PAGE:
Though most lay Catholics are unaware of it, the discipline of secular psychology has been a powerful force in almost every seminary and religious community in the Western Church since the early 1970's. During the naive enthusiasm of the years just after the Second Vatican Council, secular psychology was imported, usually uncritically, into the life the Church in her seminaries and religious communities, and we are still tallying the cost in vocations lost or destroyed and communities cut loose from their foundations.
I think of that today because the Church keeps the feast of St. Jerome, Priest and Doctor of the Church, who -- among the many accomplishments of his long life -- rendered the Holy Scriptures from Hebrew and Greek into Latin. He was also famously (or, depending upon your point of view, infamously) cantankerous, and I suspect that in most seminaries today, such a man would be sent away because he doesn't play well with others.
I am not suggesting that we should make a point of ordaining men who have grave psychological illnesses, but the sort of direct and honest toughness which makes a man an outstanding soldier or corporate executive is badly needed in the priesthood today. The problem is that even now, men with such qualities are subjected in our seminaries to constant criticism and ceaseless efforts at re-education. Being "nice" is too often prized above being honest and taking initiative, and a man who will not submit to this sort of "sensitivity training" will quickly be shown to the door of the seminary. And then we wonder why so few priests will stand in the breach against the toxic waste dump of our degenerate culture.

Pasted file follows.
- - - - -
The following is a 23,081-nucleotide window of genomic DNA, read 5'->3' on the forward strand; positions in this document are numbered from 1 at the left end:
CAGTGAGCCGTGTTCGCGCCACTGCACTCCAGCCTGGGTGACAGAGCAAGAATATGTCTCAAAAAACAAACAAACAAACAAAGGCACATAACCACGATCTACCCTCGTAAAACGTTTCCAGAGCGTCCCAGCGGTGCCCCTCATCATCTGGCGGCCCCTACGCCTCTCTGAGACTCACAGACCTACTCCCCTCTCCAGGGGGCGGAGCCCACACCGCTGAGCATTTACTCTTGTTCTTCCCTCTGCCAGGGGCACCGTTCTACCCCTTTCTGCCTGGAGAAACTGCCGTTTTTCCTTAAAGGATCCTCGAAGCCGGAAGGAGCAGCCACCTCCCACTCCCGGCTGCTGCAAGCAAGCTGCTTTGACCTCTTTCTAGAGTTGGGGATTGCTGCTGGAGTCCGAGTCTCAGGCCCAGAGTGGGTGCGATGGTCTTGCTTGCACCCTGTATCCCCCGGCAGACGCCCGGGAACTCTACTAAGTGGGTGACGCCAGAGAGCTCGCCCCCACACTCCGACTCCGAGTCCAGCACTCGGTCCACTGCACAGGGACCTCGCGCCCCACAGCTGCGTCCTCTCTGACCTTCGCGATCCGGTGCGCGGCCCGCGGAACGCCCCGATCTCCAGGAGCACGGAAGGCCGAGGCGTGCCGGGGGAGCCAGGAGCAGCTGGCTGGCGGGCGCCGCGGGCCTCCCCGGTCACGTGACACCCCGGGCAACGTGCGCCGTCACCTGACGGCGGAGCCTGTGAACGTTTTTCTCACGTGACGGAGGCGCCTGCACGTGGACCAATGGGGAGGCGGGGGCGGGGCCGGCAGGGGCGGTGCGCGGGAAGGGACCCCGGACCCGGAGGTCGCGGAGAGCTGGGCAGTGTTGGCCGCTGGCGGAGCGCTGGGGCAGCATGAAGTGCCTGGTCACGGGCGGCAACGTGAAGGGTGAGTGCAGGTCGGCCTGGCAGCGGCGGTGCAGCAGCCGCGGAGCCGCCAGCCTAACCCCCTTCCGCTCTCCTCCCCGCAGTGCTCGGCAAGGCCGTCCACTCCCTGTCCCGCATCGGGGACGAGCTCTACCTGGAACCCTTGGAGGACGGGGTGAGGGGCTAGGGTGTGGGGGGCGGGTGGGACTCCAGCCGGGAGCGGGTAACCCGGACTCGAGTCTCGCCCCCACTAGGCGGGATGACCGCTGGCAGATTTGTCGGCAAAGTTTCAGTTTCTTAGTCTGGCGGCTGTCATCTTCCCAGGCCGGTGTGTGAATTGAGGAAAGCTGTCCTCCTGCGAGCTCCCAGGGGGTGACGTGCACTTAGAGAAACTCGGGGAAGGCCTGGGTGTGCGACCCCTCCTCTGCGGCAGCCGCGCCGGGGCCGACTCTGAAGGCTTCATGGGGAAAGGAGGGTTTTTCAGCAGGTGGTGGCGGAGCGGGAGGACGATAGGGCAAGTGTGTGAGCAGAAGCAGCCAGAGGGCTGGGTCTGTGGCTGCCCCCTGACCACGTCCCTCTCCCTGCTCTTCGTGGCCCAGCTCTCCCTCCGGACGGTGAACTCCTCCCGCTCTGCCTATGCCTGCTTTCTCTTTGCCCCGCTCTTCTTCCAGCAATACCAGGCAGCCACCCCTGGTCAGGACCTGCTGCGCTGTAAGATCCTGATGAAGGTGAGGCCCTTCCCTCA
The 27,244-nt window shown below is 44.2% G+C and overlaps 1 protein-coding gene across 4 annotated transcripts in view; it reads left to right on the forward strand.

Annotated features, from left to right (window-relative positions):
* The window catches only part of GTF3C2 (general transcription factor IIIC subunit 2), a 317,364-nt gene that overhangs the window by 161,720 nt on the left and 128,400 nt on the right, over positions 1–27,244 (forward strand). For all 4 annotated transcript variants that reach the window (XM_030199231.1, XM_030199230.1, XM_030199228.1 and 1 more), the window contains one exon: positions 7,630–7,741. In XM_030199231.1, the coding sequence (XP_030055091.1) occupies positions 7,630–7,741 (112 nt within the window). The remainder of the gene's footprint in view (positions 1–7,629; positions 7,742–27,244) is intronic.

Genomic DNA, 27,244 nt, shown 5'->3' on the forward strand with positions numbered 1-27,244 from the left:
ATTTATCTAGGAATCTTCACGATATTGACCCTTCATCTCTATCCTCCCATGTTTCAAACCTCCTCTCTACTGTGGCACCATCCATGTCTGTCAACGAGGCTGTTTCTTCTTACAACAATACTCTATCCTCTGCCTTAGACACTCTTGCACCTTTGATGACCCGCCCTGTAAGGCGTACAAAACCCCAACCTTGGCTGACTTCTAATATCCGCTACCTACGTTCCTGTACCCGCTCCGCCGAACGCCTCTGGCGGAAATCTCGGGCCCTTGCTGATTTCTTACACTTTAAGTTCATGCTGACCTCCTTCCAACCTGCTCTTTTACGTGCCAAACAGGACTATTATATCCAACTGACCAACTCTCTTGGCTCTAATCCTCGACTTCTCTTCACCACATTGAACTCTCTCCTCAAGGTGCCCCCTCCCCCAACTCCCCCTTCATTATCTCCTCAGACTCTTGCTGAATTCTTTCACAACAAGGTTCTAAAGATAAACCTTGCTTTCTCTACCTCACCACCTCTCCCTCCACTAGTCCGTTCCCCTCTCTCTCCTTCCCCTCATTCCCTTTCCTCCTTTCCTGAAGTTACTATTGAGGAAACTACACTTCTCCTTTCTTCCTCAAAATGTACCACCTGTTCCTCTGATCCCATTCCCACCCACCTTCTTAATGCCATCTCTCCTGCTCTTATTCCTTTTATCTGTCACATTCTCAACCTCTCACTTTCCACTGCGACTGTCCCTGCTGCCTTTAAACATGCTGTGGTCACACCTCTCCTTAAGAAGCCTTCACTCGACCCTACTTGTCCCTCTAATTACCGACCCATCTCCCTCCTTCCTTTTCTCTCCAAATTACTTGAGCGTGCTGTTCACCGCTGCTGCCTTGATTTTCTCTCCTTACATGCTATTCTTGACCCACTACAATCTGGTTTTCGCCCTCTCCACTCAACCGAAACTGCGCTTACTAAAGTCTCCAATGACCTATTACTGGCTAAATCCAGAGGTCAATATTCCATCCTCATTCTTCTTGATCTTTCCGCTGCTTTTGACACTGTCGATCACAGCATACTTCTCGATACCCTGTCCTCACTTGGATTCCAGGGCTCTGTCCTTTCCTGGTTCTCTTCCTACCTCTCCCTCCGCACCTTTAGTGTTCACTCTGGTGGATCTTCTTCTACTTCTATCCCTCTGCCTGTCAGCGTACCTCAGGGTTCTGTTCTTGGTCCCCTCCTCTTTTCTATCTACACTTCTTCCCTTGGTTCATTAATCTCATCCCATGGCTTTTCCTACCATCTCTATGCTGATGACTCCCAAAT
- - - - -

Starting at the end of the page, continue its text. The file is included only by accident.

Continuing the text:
St. Jerome, pray for us!